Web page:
What is assembly language? Explain the assembler directives?
It is sometimes referred to as assembly or ASL, assembly language is a low-level programming language used to interface with computer hardware. Assembly language uses structured commands as substitutions for numbers allowing humans to read the code easier than looking at binary. Although easier to read than binary, assembly language is a difficult language and is usually substituted for a higher language such as C. Below, is an example of assembly language in a debug routine. An assembly language is a low-level way to instruct a computer to carry out a task.
Computers do not inherently understand instructions from people. At the most basic level, computers understand instructions in binary language, that is, sequences of zeroes and ones. Binary language or machine language is extremely cumbersome to program in, however. Assembly language was invented as a symbolic representation of the underlying sequences of zeroes and ones. A program called an assembler converts assembly language code into the underlying machine language.
Assembly language is mostly a thin layer above the machine structure. An assembly language is a low-level programming language for a computer, microcontroller, or other programmable device, in which each statement corresponds to a single machine code instruction. Each assembly language is specific to a particular computer architecture, in contrast to most high-level programming languages, which are generally portable across multiple systems. Assembly language is converted into executable machine code by a utility program referred to as an assembler; the conversion process is referred to as assembly, or assembling the code.
Assembler Directive :
An assembler directive is a message to the assembler that tells the assembler something it needs to know in order to carry out the assembly process; for example, an assemble directive tells the assembler where a program is to be located in memory.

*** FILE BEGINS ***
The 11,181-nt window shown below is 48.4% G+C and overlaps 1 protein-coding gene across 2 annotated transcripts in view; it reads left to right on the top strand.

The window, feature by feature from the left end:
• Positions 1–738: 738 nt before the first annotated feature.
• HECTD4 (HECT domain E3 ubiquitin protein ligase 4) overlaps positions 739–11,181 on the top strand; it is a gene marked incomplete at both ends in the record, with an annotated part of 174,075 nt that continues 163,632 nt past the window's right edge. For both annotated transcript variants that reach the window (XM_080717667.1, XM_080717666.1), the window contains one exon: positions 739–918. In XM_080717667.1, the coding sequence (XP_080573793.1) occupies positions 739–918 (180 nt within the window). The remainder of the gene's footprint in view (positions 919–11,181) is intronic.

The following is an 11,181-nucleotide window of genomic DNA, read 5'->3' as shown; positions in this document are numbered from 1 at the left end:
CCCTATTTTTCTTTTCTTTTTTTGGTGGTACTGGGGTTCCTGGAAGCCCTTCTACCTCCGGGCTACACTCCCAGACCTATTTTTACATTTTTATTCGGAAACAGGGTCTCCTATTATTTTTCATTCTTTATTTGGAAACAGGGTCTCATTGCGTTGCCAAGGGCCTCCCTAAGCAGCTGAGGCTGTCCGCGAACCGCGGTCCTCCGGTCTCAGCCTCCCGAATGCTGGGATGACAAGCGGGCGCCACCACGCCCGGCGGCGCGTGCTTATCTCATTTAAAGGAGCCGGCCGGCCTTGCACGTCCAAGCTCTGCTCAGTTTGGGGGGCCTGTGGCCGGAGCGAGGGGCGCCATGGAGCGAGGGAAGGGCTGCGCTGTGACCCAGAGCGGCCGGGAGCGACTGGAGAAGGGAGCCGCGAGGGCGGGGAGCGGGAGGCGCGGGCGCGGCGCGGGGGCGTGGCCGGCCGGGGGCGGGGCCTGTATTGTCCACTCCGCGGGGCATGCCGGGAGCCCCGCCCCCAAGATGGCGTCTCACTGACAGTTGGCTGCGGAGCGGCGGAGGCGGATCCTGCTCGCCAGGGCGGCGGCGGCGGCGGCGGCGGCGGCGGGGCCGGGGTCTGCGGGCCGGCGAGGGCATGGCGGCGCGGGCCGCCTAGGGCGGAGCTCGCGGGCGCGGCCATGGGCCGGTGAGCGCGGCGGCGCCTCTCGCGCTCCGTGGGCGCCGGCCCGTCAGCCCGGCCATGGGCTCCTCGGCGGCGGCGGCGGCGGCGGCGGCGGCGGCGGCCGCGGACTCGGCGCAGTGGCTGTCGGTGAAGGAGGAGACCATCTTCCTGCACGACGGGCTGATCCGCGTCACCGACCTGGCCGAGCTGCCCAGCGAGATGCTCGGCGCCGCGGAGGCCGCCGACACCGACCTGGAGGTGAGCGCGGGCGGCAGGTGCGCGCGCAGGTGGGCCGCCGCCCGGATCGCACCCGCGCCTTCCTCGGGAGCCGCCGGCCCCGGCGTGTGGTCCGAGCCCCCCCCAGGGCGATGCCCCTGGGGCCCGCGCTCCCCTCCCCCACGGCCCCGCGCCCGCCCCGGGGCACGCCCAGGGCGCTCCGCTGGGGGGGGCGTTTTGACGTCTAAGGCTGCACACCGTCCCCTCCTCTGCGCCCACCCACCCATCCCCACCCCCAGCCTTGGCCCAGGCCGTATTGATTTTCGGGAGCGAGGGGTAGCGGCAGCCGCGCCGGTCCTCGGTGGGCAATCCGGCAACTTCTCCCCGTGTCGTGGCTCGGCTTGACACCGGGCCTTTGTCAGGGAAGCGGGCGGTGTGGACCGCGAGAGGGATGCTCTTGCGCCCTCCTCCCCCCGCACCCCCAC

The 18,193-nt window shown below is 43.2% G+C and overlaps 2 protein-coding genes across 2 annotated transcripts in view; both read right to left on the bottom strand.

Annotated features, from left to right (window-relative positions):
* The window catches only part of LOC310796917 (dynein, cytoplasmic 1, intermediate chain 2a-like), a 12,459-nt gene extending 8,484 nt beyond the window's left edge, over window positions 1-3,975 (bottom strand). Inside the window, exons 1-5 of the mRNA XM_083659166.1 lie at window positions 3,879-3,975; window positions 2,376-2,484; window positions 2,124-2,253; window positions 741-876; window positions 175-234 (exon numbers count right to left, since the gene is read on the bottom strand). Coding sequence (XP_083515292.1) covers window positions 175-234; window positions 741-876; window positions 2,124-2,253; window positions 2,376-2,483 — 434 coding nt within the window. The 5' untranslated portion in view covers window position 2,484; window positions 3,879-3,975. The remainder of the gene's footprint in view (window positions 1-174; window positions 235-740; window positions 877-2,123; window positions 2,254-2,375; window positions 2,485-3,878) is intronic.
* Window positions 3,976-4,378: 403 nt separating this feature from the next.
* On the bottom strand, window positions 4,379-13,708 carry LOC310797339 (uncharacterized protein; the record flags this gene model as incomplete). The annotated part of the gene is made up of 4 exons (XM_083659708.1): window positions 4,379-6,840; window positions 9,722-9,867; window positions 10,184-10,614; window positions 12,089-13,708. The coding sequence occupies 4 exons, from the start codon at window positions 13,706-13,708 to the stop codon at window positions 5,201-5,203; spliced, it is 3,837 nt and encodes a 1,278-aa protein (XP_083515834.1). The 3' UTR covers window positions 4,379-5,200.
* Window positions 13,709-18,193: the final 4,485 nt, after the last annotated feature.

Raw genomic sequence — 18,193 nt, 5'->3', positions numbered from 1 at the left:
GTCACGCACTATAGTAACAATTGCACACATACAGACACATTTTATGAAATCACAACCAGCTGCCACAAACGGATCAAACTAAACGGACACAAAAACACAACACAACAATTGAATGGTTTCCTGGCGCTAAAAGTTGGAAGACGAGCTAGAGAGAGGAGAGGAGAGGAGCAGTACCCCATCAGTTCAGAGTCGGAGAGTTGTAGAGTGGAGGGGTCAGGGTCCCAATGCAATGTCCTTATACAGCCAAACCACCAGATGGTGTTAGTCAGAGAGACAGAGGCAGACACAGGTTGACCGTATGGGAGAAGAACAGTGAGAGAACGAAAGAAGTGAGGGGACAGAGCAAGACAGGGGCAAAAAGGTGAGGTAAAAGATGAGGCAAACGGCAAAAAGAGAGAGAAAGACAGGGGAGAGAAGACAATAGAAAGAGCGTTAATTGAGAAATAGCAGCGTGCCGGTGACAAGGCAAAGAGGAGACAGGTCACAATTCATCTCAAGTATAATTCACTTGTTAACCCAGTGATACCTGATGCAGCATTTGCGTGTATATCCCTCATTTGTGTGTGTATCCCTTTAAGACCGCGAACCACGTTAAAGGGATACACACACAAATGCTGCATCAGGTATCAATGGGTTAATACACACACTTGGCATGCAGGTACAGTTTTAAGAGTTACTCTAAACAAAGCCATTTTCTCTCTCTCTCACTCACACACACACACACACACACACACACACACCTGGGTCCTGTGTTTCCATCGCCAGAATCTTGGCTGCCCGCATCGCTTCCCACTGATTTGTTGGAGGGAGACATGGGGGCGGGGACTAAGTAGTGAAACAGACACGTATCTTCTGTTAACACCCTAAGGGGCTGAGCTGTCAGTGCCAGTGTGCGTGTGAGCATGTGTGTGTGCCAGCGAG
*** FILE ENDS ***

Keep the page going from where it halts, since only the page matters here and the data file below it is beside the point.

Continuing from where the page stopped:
Examples of common assembler directives are ORG (origin), EQU (equate), and DS.B (define space for a byte).
The EQU assembler directive simply equates a symbolic name to a numeric value. Consider:
Sunday EQU 1
Monday EQU 2
The assembler substitutes the equated value for the symbolic name; for example, if you write the instruction ADD.B #Sunday,D2, the assembler treats it as if it were ADD.B #1,D2.
You could also write
Sunday EQU 1
Monday EQU Sunday + 1
In this case, the assembler evaluates "Sunday + 1" as 1 + 1 and assigns the value 2 to the symbolic name "Monday".
Assigns a value to a symbol (same as EQU)
sets the current origin to a new value. This is used to set the program or register address during assembly. For example, ORG 0100h tells the assembler to assemble all subsequent code starting at address 0100h.
Defines an amount of free space. No code is generated. This is sometimes used for allocating variable space.
Sets the PIC’s identification bytes. PIC16C5x chips have two ID bytes, which can be set to a 2-byte value. Newer PICs have four 7-bit ID locations, which can be filled with a 4-character text string.
Loads another source file during assembly. This allows us to insert an additional source file into your code during assembly. IF
Assembles code if expression evaluates to TRUE.
Assembles code if expression evaluates to FALSE.
Assembles code if preceding evaluation is rejected.
Ends conditional evaluation.
sets the reset start address. This address is where program execution will start following a reset. A jump to the given address is inserted at the last location in memory.
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